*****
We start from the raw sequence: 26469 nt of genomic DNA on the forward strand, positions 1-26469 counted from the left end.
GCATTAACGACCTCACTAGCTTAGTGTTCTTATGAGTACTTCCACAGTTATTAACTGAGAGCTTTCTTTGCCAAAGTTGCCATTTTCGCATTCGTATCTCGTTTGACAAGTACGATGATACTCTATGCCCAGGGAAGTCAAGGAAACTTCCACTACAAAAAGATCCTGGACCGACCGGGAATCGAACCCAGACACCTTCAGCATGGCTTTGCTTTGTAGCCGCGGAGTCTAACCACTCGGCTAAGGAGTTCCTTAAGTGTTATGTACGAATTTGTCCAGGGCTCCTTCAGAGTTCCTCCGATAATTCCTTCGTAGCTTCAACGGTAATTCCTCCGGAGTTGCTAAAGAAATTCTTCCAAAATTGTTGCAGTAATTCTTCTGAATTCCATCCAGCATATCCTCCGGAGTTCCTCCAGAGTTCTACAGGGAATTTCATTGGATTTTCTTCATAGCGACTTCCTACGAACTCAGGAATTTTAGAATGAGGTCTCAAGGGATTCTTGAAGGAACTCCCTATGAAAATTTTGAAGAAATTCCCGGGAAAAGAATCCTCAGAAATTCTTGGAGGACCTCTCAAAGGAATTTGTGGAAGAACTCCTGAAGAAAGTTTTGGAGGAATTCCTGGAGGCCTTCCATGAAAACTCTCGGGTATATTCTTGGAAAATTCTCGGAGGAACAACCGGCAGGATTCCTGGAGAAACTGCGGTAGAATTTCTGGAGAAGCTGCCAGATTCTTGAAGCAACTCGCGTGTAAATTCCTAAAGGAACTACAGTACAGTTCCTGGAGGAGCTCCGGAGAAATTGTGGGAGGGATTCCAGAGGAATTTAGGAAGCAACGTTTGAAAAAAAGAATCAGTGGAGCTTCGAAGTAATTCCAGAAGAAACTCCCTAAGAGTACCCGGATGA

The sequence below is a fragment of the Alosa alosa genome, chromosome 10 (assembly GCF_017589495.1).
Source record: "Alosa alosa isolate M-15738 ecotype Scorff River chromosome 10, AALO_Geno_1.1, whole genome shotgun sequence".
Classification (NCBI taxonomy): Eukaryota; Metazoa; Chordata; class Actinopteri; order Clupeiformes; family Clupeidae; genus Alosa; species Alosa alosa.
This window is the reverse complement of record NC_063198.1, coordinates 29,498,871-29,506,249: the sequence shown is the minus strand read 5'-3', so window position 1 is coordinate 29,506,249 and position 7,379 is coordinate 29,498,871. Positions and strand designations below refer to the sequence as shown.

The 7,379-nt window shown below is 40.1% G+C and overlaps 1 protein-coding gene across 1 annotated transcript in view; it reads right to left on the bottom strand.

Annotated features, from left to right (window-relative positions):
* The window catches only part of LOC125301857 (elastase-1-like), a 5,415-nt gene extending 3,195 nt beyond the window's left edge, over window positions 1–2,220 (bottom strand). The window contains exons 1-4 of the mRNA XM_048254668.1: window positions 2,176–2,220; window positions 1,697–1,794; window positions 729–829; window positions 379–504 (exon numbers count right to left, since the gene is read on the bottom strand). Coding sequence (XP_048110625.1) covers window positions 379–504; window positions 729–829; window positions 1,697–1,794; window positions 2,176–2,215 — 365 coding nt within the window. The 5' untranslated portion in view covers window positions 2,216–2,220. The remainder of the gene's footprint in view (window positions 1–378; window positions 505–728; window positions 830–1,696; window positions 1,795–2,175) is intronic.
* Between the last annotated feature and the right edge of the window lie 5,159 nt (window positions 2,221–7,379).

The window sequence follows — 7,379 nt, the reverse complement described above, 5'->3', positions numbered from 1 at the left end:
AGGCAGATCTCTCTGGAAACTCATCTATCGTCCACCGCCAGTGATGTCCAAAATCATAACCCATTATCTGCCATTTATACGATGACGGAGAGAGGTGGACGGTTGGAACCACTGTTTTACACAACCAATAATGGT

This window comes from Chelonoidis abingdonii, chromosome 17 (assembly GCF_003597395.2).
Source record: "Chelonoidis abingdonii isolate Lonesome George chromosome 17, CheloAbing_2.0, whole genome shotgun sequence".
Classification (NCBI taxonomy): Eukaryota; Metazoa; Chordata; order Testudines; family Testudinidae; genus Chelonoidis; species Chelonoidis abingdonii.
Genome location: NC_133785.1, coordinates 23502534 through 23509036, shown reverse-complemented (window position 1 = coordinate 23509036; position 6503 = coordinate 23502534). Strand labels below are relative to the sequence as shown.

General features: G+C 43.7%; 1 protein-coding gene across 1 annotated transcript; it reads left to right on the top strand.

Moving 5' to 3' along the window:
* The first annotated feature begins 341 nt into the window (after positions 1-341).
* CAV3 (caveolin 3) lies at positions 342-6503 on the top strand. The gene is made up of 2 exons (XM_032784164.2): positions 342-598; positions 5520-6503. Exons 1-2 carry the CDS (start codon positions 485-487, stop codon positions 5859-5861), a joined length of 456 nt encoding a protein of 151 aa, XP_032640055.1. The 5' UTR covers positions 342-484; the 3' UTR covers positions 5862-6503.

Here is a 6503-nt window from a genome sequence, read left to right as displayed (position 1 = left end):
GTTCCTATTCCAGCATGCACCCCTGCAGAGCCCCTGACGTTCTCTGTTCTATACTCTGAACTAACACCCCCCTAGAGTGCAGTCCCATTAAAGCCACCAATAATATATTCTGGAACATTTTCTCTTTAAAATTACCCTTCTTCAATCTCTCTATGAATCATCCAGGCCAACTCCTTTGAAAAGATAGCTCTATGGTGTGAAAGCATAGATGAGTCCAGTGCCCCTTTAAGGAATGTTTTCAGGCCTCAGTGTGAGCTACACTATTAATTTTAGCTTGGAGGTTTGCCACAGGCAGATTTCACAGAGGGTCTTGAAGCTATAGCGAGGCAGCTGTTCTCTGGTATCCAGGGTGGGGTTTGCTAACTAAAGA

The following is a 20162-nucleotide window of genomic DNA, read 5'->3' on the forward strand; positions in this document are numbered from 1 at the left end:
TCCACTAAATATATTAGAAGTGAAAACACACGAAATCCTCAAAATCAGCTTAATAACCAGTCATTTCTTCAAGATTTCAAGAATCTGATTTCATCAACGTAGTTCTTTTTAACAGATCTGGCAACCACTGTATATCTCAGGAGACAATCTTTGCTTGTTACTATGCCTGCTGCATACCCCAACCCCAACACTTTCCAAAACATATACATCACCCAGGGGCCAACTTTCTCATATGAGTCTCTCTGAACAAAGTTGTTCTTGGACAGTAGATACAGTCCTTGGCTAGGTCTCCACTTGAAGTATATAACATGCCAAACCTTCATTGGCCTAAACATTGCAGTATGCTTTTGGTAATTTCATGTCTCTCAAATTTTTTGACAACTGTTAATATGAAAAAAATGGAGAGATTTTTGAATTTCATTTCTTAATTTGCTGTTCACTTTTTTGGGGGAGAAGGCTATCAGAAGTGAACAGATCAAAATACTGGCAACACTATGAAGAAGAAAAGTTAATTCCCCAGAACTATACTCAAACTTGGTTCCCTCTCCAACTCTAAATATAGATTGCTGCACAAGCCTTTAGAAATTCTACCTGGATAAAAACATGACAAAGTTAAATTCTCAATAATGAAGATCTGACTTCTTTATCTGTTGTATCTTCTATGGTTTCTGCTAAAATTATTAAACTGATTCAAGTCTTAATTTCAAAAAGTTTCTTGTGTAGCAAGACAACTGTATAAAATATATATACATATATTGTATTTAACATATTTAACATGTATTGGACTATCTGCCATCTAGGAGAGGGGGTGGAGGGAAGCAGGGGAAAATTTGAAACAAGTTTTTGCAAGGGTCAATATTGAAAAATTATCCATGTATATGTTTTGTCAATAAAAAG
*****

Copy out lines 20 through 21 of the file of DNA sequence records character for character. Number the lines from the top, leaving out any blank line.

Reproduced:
* CAV3 (caveolin 3) lies at positions 342-6503 on the top strand. The gene is made up of 2 exons (XM_032784164.2): positions 342-598; positions 5520-6503. Exons 1-2 carry the CDS (start codon positions 485-487, stop codon positions 5859-5861), a joined length of 456 nt encoding a protein of 151 aa, XP_032640055.1. The 5' UTR covers positions 342-484; the 3' UTR covers positions 5862-6503.

Here is a 6503-nt window from a genome sequence, read left to right as displayed (position 1 = left end):